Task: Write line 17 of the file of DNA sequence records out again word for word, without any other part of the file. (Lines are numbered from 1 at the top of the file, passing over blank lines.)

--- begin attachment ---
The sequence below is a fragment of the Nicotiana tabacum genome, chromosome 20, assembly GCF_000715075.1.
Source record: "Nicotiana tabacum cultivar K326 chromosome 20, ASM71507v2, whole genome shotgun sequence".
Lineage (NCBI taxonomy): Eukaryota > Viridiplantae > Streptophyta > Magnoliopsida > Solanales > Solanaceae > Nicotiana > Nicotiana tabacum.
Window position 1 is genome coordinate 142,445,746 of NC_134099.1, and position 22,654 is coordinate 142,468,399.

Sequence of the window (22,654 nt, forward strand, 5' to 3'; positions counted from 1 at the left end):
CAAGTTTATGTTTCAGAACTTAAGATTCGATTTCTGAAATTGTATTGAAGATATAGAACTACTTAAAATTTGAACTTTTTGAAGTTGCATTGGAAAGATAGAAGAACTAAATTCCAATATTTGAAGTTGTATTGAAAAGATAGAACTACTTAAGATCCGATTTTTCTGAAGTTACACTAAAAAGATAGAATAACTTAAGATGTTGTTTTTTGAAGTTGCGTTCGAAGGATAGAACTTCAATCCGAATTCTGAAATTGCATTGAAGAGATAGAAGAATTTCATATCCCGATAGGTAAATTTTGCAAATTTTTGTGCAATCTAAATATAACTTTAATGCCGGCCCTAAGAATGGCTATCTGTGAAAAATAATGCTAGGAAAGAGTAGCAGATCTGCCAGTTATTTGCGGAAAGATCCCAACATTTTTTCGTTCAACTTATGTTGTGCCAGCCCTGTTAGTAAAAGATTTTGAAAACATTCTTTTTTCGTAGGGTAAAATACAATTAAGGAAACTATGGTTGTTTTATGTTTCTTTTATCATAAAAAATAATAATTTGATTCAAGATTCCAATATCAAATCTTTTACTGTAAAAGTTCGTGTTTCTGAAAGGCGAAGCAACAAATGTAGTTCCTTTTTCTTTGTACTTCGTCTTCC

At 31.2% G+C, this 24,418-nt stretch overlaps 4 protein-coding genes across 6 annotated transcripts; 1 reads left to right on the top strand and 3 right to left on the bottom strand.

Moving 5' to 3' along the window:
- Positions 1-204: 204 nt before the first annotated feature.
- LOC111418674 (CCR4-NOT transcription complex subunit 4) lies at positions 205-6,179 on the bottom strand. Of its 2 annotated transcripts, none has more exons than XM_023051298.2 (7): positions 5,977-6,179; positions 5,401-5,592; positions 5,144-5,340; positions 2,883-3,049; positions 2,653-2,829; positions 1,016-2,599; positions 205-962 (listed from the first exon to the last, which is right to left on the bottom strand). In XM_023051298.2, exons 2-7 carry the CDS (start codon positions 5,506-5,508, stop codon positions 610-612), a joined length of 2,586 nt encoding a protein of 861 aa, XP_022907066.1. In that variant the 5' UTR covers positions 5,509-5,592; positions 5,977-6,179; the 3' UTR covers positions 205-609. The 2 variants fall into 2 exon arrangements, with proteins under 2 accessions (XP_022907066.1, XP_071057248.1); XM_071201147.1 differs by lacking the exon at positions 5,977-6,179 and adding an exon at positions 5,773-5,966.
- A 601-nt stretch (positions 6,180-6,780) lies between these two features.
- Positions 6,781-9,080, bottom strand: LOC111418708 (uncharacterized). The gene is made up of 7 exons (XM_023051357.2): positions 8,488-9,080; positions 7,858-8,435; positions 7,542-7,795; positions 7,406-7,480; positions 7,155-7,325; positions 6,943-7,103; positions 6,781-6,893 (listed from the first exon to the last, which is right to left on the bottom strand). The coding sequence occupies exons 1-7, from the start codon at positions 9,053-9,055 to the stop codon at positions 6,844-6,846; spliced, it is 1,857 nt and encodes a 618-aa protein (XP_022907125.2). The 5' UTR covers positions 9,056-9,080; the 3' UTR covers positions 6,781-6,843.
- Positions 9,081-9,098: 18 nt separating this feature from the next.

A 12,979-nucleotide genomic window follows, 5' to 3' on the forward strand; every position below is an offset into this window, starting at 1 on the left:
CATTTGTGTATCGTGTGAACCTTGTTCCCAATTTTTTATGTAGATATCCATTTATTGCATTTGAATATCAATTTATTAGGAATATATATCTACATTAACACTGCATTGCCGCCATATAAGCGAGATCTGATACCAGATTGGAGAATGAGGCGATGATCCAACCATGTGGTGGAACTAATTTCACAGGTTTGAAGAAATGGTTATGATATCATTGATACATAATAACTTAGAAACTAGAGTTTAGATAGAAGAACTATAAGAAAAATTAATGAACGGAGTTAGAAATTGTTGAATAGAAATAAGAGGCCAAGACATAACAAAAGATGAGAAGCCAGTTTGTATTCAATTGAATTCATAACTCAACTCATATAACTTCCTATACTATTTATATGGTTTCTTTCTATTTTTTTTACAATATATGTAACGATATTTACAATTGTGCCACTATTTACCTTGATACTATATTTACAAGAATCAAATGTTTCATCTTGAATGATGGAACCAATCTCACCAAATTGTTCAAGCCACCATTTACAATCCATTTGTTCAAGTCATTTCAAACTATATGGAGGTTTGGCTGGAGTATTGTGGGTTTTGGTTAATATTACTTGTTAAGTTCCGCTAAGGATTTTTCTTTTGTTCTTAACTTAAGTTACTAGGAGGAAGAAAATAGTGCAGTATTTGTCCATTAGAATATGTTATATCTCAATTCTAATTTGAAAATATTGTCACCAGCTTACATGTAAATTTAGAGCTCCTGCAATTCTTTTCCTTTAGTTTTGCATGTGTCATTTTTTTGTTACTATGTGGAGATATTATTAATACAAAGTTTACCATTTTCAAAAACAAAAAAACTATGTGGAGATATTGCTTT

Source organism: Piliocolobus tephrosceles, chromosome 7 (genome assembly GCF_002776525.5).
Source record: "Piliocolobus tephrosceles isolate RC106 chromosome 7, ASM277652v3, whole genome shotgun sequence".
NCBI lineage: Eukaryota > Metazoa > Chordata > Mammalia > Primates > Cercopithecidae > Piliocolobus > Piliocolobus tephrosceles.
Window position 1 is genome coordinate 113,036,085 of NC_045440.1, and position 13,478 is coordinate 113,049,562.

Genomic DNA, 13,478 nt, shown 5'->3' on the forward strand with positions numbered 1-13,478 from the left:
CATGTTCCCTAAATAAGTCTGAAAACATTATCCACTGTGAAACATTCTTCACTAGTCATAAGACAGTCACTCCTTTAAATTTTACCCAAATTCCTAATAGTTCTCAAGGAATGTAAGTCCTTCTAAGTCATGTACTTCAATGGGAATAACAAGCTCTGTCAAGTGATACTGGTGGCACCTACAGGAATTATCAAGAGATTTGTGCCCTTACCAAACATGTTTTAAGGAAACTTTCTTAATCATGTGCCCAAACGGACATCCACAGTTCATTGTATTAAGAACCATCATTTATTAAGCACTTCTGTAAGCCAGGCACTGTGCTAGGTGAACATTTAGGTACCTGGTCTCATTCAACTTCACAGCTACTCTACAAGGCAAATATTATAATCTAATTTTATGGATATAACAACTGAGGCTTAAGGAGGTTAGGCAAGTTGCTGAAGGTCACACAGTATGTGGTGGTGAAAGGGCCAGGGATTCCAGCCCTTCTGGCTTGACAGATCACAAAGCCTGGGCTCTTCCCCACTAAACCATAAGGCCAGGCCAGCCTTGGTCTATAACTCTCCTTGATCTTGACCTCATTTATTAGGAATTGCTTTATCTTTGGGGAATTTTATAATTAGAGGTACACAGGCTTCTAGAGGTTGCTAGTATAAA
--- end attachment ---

Source record: "Piliocolobus tephrosceles isolate RC106 chromosome 7, ASM277652v3, whole genome shotgun sequence".